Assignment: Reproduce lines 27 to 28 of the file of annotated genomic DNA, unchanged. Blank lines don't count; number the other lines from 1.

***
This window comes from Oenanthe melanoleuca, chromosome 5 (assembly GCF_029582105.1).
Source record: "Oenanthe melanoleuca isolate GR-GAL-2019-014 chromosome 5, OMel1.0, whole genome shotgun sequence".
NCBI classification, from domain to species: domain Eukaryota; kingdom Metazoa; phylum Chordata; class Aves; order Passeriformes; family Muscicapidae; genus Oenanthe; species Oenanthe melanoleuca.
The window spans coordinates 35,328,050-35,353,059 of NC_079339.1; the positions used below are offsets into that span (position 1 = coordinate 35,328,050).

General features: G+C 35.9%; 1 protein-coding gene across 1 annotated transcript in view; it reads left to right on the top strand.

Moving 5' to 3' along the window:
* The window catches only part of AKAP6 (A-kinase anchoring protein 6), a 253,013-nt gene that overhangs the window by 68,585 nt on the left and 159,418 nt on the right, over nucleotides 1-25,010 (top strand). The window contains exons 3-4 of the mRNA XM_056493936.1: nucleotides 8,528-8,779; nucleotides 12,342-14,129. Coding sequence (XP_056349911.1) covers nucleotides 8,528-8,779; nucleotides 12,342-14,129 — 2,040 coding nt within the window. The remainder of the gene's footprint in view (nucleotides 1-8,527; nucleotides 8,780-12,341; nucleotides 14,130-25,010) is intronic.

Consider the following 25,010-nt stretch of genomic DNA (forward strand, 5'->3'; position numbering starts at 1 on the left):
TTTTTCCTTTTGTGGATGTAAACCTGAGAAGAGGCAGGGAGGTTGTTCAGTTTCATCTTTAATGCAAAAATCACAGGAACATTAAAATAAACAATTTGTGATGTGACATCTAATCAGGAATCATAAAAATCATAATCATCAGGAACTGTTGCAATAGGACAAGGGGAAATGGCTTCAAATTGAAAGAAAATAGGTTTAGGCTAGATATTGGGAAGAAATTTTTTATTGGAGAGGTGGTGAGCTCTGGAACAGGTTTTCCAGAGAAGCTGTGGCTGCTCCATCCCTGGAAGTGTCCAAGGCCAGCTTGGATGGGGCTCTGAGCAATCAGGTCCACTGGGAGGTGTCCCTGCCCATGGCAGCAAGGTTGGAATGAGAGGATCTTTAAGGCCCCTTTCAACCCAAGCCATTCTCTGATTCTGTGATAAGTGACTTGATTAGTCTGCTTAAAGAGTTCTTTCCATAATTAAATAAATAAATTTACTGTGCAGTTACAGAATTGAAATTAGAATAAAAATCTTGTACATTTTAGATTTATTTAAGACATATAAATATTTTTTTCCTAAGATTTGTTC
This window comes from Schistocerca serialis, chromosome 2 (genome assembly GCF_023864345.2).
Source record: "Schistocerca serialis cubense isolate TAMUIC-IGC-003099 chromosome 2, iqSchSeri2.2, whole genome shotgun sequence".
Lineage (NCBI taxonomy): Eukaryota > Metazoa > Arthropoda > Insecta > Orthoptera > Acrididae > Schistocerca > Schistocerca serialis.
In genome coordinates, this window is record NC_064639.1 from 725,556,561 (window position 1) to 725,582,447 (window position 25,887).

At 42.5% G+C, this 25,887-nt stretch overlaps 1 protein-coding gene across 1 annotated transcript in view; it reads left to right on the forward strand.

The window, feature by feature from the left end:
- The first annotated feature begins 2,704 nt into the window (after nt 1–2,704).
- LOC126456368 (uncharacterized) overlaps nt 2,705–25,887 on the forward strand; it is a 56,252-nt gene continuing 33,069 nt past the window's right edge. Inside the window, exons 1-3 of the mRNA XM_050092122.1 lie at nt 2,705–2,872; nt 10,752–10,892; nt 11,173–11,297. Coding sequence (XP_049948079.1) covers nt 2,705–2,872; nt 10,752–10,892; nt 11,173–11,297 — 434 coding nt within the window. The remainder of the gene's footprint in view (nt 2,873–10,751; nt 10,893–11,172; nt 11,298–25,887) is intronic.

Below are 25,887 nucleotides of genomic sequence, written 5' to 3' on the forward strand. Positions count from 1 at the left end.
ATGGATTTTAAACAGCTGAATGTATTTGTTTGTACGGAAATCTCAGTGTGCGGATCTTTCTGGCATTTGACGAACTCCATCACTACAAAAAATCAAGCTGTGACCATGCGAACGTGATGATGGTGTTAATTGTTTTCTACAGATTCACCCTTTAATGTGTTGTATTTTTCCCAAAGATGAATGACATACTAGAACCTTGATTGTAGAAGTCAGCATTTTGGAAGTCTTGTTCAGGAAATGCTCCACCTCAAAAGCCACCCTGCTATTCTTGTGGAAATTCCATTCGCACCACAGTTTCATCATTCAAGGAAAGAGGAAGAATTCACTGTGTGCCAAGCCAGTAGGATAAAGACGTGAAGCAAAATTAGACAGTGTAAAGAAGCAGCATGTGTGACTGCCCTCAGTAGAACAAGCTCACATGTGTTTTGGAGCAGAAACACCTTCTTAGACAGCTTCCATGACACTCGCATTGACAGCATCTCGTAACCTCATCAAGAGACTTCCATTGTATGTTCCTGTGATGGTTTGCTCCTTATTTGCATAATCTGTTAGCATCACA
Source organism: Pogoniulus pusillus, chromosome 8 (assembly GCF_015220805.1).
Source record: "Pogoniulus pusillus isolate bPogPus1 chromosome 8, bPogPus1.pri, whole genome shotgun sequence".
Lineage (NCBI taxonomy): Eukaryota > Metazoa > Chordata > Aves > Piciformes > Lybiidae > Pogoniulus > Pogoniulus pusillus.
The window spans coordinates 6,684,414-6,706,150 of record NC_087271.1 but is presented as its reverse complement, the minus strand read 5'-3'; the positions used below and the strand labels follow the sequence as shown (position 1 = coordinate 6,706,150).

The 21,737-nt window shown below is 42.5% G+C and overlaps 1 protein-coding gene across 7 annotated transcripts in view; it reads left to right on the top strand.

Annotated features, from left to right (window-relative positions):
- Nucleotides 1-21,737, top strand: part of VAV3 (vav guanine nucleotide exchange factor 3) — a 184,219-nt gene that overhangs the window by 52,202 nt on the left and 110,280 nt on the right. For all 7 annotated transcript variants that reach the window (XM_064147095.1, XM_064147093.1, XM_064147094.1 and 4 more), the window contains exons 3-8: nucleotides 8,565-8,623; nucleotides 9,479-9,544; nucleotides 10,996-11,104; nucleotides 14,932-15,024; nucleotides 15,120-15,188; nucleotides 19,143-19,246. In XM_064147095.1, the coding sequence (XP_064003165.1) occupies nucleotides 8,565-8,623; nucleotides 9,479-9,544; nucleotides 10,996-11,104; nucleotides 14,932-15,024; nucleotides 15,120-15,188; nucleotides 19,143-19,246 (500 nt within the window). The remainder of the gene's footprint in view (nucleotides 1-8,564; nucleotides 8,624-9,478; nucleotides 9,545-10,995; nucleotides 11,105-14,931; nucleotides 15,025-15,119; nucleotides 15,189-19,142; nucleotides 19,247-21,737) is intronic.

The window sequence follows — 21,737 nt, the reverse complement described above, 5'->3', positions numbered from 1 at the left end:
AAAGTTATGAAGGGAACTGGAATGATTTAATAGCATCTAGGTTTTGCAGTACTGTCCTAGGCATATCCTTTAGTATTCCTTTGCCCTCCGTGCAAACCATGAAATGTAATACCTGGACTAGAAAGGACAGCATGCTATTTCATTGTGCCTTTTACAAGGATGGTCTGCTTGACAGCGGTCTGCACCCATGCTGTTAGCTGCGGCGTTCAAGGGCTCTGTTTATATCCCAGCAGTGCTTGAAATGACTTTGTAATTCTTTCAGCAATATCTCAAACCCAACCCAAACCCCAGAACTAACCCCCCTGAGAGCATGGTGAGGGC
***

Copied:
The window sequence follows — 21,737 nt, the reverse complement described above, 5'->3', positions numbered from 1 at the left end:
AAAGTTATGAAGGGAACTGGAATGATTTAATAGCATCTAGGTTTTGCAGTACTGTCCTAGGCATATCCTTTAGTATTCCTTTGCCCTCCGTGCAAACCATGAAATGTAATACCTGGACTAGAAAGGACAGCATGCTATTTCATTGTGCCTTTTACAAGGATGGTCTGCTTGACAGCGGTCTGCACCCATGCTGTTAGCTGCGGCGTTCAAGGGCTCTGTTTATATCCCAGCAGTGCTTGAAATGACTTTGTAATTCTTTCAGCAATATCTCAAACCCAACCCAAACCCCAGAACTAACCCCCCTGAGAGCATGGTGAGGGC